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UN reports $4.3 trillion in damages and 2 million deaths caused by severe weather in 50 years


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More than 2 million people have died in more than 12,000 extreme weather, climate and water-related events over the past 50 years, the United Nations meteorological agency said Monday.

Extreme weather events also caused economic damage exceeding $4.3 trillion.

The stark conclusion came from the World Meteorological Organization as it opened its four-year conference among member states, pressing the message that more must be done to improve alert systems for extreme weather events by a target date of 2027.

The Geneva-based agency has repeatedly warned of the impact of man-made climate change, saying rising temperatures have increased the frequency and intensity of extreme weather – including floods, hurricanes and droughts.

The World Meteorological Organization says early warning systems have helped reduce climate-related deaths and other weather-related disasters.

Most of the economic damage between 1970 and 2021 occurred in the United States – totaling $1.7 trillion – while nine out of 10 deaths worldwide occurred in developing countries.

WMO Secretary-General Petteri Taalas said Cyclone Mocha that has swept Myanmar and Bangladesh this month demonstrates how “the most vulnerable communities, unfortunately, are bearing the brunt of weather, climate and water-related hazards”.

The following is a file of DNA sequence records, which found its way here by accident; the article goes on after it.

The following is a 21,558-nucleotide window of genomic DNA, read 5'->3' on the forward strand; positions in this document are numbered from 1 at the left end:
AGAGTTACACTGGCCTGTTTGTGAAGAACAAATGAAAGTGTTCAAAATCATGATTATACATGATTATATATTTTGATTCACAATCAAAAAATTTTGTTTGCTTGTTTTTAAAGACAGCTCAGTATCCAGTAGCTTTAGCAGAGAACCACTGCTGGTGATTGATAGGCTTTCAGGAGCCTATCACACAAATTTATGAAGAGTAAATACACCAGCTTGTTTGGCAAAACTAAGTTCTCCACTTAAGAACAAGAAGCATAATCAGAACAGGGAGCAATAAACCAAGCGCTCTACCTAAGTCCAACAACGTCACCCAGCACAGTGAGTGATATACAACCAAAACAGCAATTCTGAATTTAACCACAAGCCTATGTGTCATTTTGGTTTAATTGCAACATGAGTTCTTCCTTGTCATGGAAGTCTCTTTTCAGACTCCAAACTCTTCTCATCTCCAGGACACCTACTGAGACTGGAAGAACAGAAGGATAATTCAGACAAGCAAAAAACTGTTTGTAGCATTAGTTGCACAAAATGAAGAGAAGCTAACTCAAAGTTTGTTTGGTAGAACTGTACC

“In the past, both Myanmar and Bangladesh have suffered loss of life amounting to tens or even hundreds of thousands of people,” he said, referring to previous disasters. “Thanks to early warnings and disaster management, these catastrophic death rates are thankfully a thing of the past.”

“Early warnings save lives,” he said.

The findings were part of an update to the WMO Atlas of Deaths and Economic Losses from Extreme Weather, Climate and Hydrological Events, which previously covered a period of nearly 50 years to 2019.

Extreme temperatures were the leading cause of reported deaths; Floods were the main cause of economic losses.

In Africa, the World Meteorological Organization has counted more than 1,800 disasters and 733,585 deaths related to weather, climate and water extremes – including floods and storm surges. The costliest of 2019 was Tropical Cyclone Idai, which reached $2.1 billion in damages.

Nearly 1,500 disasters struck the Pacific Southwest, causing 66,951 deaths and $185.8 billion in economic losses.

Asia has faced more than 3,600 disasters, claiming 984,263 lives and $1.4 trillion in economic losses – costs mostly due to the impact of typhoons. South America saw 943 disasters, causing 58,484 deaths and more than $115 billion in economic losses.

More than 2,100 disasters in North America, Central America, and the Caribbean have resulted in 77,454 deaths and $2 trillion in economic losses.

Europe has seen nearly 1,800 disasters, resulting in 166,492 deaths and economic losses of $562 billion.

The World Meteorological Organization (WMO) predicted last week that there is a 66% chance that within the next five years, Earth will experience a year that is 1.5 degrees Celsius (2.7 degrees Fahrenheit) warmer on average than the mid-19th century, reaching the threshold. The main target of the climate of Paris. 2015 agreement.

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